I like the simplicity of this reason, because we as Christians must be grounded in the OT. Certainly the Lord Jesus seemed to think so. But I am afraid if I follow this rule consistently I am not going to lose just Seven books from the OT. I would also lose sections of Books you and I would both consider OT, because these sections/verses are not echoed in the Hebrew OT as we currently have it.

    E.G. We both accept the book of Esther, but my Esther prays and yours does not. Do I need to take the prayer out? Likewise there are many many individual verses in the Septuagint, LXX, containing things not mirrored in the Hebrew Scriptures. Is it not consistent to consider such individual verses also "Apocrypha"?


    your brother
    raymond
     
  5. BobRyan

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    Please provide chapter and verse. Remember that the "source" for the Septuagint was the Hebrew text.

    Is it your claim that the Translators ADDED text to create the Septuagint?

    In today's modern translations (NASB Hebrew into English for example) it is not the Septuagint that is used but the Hebrew text.

    Are you saying that they should not be using the older manuscripts?

    In Christ,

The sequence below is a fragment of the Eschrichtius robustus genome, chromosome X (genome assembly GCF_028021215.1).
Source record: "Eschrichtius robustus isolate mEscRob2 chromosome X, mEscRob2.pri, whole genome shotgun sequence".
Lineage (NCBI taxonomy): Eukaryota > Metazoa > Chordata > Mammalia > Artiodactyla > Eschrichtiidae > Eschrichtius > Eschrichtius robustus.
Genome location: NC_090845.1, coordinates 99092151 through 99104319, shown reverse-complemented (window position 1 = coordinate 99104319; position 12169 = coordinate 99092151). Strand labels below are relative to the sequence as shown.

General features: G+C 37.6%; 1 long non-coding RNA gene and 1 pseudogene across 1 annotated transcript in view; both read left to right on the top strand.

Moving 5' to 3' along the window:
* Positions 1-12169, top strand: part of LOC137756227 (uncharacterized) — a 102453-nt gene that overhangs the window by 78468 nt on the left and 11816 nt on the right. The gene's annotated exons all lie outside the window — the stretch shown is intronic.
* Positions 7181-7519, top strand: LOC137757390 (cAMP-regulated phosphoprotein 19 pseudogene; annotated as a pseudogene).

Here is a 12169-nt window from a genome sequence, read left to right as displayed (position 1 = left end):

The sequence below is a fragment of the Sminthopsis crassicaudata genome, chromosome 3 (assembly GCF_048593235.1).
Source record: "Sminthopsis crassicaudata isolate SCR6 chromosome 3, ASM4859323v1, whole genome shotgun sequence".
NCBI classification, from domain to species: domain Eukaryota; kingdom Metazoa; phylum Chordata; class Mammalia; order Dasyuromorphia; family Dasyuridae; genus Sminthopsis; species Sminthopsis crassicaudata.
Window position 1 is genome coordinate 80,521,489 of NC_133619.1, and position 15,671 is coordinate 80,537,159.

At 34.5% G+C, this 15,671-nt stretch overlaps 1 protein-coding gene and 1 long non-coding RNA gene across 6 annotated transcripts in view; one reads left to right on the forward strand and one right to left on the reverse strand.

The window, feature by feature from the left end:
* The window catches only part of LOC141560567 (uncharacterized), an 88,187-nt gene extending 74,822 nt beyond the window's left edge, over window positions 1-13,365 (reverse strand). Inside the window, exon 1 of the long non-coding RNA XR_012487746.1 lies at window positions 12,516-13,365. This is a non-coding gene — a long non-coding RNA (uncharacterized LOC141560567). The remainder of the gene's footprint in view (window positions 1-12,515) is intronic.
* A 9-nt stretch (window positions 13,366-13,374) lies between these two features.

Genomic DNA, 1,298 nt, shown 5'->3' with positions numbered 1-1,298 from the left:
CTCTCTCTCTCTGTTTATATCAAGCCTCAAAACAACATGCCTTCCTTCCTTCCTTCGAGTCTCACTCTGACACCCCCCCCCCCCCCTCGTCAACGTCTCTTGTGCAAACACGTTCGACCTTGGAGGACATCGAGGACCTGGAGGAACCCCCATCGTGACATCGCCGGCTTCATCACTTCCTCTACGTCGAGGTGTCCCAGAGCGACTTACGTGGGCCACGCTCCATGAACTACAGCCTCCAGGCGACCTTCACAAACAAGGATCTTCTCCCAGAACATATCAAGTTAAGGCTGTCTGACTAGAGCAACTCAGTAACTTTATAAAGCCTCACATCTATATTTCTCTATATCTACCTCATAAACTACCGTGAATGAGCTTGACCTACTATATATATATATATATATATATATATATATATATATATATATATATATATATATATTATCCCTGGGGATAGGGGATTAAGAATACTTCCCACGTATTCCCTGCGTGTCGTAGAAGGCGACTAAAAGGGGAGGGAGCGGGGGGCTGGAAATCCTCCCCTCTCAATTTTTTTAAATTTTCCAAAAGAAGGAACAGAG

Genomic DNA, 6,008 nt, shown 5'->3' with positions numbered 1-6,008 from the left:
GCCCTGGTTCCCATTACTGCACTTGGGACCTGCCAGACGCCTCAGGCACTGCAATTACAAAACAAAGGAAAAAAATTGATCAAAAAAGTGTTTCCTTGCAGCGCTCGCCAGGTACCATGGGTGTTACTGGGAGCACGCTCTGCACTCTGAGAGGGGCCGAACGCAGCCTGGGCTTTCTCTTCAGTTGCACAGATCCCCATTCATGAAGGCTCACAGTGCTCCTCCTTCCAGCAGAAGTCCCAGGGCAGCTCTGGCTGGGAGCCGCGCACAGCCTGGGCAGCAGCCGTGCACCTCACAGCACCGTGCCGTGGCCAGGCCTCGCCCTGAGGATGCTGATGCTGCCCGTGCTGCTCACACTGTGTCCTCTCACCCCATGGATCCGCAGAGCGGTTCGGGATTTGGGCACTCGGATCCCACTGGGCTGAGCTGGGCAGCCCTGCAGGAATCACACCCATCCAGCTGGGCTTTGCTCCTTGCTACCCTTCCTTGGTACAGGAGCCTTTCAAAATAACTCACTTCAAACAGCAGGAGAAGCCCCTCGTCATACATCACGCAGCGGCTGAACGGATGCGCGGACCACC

Bob
     
  6. FLMike

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    I thought parts of apocryphal writings were found in Hebrew in the Dead Sea Scrolls. Did I just dream that?
     
  7. BobRyan

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    I think the key phrase here is "Hebrew Canon".
     
  8. raymond

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    --------------------------------------------------------------------------------
    Please provide chapter and verse. Remember that the "source" for the Septuagint was the Hebrew text. <<<<bobryan

    There are alot, alot of stick-shaking to do. Here's a good one:
    My copy of Sir Lancelot Brenton's Septuagint Translation has Psalms 40:6 reads

    -Sacrifice and offering thou wouldest not; but a body hast thou prepared me.....

    The Hebrew text as we now have it says
    -Sacrifice and offering thou didst not desire; mine ears hast thou opened....